Monday, January 31, 2011

Turcot ...or the Longest Yard (story)

        Protesters voice opposition to Turcot plan at St. Henri meeting

Photograph by: Allen McInnis, Montreal GazetteAs protesters chanted "Turcot, pas d'autos!," more than 300 southwest borough residents packed a St. Henri community centre Monday night to express opposition to and doubts about Quebec's $3 billion plan to rebuild the crumbling Turcot Interchange.

A standing-room crowd listened politely as Quebec Transport Department officials outlined plans to demolish the existing structure in stages, with enforceable limits on noise and air pollution, to create 300,000 square meters of green space, a new 55-hectare residential area and transform Notre Dame St. W. into an urban boulevard.

Eight anti-noise barriers are to be erected and during construction, limits will be imposed on daytime, evening and overnight noise, with heavy fines for ignoring them.

The project, approved by Quebec last fall, was endorsed by Mayor Gérald Tremblay and his Union Montreal majority, over opposition objections.

Turcot is the system of elevated roadways where highways 15 and 20 and the Ville Marie Expressway converge.

Replacing it will require the demolition of 106 units at 780 St. Rémi St. and two buildings with eight units on Selby St., dislocating about 130 residents.

That detail was met by a chorus of boos.

Since the daily volume of vehicles that use the new structure is expected to rise to 304,000 from about 290,000, Daniel Breton said this means "the death of Quebec's goal of cutting greenhouse gas emissions by 20 per cent by 2020."

"There has to be a radical change in the transportation modes used by Quebecers," he said, to sustained applause.

Though there are plans to increase bus routes serving the area, critics last night said the project is missing a light-train aspect.

Derek Robertson, a construction project manager, said the overall concept was not designed for the 21st century.

"Why are we not getting a train to the west up and running prior to the demolition and construction as a mitigation process (for the current traffic volume?" Robertson asked.There was no direct answer.

                                  Cheers !! HF&RV

Saturday, January 29, 2011

Montreal Metro....and then some

MASS TRANSIT | Le Métro de Montréal :: »Le Plus Sexy du Mon





Correspondance de couleur des moyens de transport de Montréal, Lesli222, Oeuvre personnelle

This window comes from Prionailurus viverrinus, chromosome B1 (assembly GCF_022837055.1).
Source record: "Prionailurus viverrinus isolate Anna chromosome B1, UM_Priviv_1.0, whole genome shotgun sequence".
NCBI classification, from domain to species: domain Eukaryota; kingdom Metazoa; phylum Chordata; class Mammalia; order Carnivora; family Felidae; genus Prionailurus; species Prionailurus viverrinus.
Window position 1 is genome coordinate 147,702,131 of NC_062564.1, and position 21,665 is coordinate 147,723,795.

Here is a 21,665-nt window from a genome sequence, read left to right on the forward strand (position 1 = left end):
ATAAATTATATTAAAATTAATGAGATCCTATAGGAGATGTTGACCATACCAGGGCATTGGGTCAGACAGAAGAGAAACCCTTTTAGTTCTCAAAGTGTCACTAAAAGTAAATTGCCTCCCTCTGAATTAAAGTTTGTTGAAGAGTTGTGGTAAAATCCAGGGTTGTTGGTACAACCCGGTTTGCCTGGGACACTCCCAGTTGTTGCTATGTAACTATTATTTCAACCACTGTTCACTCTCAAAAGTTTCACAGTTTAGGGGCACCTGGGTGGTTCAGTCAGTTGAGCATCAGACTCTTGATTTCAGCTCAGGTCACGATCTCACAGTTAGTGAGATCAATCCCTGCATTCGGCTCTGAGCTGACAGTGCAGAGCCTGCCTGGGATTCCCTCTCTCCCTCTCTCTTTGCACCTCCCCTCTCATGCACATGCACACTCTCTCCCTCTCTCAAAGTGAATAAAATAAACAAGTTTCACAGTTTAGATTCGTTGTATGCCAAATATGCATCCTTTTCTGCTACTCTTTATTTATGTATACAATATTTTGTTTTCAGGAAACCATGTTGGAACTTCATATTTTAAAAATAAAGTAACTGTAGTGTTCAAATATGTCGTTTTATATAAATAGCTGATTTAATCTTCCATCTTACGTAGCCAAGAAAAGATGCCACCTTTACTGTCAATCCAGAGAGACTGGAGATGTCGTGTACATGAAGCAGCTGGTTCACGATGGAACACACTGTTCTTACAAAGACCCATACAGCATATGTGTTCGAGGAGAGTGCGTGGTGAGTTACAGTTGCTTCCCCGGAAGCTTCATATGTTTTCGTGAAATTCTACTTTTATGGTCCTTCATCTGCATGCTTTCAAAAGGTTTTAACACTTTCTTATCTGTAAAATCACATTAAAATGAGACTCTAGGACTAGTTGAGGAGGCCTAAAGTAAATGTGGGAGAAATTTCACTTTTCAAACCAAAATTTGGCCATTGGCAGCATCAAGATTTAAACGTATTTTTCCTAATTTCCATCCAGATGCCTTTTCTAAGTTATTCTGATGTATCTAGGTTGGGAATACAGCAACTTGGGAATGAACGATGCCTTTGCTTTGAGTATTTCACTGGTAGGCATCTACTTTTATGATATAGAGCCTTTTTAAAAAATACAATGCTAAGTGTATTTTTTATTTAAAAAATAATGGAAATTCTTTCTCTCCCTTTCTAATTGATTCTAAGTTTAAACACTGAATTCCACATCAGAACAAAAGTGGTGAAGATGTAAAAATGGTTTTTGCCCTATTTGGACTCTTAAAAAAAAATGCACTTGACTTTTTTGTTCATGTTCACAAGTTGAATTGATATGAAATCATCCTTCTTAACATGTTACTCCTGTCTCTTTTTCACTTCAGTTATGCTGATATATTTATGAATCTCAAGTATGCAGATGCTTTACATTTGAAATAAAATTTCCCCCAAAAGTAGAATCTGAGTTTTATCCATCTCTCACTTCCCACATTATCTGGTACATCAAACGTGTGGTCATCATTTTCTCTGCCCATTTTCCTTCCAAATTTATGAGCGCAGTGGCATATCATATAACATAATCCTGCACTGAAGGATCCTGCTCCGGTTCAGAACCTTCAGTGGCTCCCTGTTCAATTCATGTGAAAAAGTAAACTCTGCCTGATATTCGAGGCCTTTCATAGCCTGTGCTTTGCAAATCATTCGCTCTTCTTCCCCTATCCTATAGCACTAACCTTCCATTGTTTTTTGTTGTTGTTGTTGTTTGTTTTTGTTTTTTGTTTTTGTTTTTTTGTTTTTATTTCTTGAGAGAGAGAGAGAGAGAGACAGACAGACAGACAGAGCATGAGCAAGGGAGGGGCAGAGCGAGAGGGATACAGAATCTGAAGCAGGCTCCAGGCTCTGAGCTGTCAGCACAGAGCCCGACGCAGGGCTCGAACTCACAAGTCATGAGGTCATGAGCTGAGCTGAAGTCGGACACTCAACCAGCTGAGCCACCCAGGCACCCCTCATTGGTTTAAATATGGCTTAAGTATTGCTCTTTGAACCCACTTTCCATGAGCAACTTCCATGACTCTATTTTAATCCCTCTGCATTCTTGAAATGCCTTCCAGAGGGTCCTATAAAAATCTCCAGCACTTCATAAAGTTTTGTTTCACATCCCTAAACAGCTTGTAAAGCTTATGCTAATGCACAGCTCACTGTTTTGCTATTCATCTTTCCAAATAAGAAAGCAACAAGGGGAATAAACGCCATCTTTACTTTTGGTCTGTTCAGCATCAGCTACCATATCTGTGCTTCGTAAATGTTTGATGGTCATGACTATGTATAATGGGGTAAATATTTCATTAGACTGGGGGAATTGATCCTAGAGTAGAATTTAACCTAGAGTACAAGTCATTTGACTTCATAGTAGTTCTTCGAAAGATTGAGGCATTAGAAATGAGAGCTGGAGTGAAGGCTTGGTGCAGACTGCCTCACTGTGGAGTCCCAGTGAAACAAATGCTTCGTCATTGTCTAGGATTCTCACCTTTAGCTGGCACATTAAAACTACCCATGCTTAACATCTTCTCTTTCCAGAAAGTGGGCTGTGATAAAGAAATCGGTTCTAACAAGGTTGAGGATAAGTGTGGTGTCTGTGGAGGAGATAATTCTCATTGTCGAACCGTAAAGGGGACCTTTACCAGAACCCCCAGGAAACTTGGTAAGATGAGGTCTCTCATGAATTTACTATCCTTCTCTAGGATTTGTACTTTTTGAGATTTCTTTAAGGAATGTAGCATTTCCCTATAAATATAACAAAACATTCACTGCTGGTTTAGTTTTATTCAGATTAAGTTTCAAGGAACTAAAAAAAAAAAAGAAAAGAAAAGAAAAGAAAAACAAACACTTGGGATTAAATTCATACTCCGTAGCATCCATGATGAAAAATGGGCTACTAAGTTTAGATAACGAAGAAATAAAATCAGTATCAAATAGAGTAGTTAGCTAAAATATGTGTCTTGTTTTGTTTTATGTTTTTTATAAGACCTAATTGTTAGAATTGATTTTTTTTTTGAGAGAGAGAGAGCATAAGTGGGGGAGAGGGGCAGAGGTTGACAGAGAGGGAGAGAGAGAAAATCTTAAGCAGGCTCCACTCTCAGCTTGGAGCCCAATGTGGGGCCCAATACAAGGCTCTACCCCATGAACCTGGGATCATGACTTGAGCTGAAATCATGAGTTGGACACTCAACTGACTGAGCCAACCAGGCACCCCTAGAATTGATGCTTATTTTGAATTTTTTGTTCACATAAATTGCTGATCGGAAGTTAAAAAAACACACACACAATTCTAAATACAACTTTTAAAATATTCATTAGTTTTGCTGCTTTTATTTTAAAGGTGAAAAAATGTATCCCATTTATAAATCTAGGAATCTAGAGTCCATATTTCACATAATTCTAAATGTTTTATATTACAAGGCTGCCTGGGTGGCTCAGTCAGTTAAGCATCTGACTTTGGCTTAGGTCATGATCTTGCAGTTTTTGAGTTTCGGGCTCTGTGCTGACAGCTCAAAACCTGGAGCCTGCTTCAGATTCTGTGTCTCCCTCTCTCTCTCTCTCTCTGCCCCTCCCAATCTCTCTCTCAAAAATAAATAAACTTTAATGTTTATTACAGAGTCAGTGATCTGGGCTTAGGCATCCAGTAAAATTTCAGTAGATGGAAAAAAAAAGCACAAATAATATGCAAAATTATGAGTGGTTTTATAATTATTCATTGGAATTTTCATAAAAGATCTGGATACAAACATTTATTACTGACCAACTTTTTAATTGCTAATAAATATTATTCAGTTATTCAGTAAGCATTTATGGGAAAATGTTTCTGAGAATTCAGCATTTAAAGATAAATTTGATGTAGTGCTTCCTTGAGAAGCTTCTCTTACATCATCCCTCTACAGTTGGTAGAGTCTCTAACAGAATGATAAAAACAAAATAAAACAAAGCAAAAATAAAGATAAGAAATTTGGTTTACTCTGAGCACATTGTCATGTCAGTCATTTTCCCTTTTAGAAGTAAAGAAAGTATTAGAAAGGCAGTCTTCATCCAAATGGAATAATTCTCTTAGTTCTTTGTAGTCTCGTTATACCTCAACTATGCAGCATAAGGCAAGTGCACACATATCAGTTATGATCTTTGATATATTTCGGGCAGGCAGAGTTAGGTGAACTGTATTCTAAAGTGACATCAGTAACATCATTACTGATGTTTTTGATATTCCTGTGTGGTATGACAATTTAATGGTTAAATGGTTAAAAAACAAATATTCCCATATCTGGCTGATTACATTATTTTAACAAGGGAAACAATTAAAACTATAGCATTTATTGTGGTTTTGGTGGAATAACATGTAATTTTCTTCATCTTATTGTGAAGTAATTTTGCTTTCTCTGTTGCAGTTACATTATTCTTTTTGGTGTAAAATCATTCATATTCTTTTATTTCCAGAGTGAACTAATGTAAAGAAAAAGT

Lignes du métro de Montréal destinée au modèle géographique, Leslie222, Oeuvre personnelle








Station Berri-Université du Québec à Montréal | Architectes : Papineau, Gérin-Lajoie & Leblanc

Station Bonaventure | Architecte : Victor Prus

Station Peel | Architectes : Papineau, Gérin-Lajoie & Leblanc

stm fr

stm en

Screen shot 2009-10-25 at 09.45.50


Screen shot 2009-10-25 at 09.36.11

Can a subway be sexy?

With today’s starchitects, we take it for granted that the answer should be an unqualified Yes!

But Montréal had the first subway with true élan. This marvel of the future was initially built as part of Montréal’s city-of-the-future infrastructure to support expo 67.


The Métro went under the St. Lawrence to a major station on Isle Ste-Hélène (now named after Montréal’s infamous mayor, Jean Drapeau) where les expoistes could switch to le Minirail et l’Expo Express:


mwf01 copy

From its conception, the manifesto for the Métro — a marvel of civic infrastructure — included public art. This was a marriage of art and architecture rarely seen on such a large scale:


The stations were individually designed by a leading star of the mid-sixties’ Canadian architectural firmament.




DISAPPEARING TRAIN: time lapse by Ziad Chatila

Le Métro was also conceived as an integral method of delivering bodies (read: “consumers”) to that other part of Montréal’s mid-60s’ vision of the future: Montréal souterrain, the underground city:



Galerie marchande à l’intérieur de la Place Ville Marie, 1962
Photographie: SITQ | © Courtoisie de SITQ -Place Ville Marie, © Héritage Montréal

Compare what was happening in urban planning and design in Montréal in the mid-60s to what was happening to the inner city neighbourhoods of most American cities during the same era.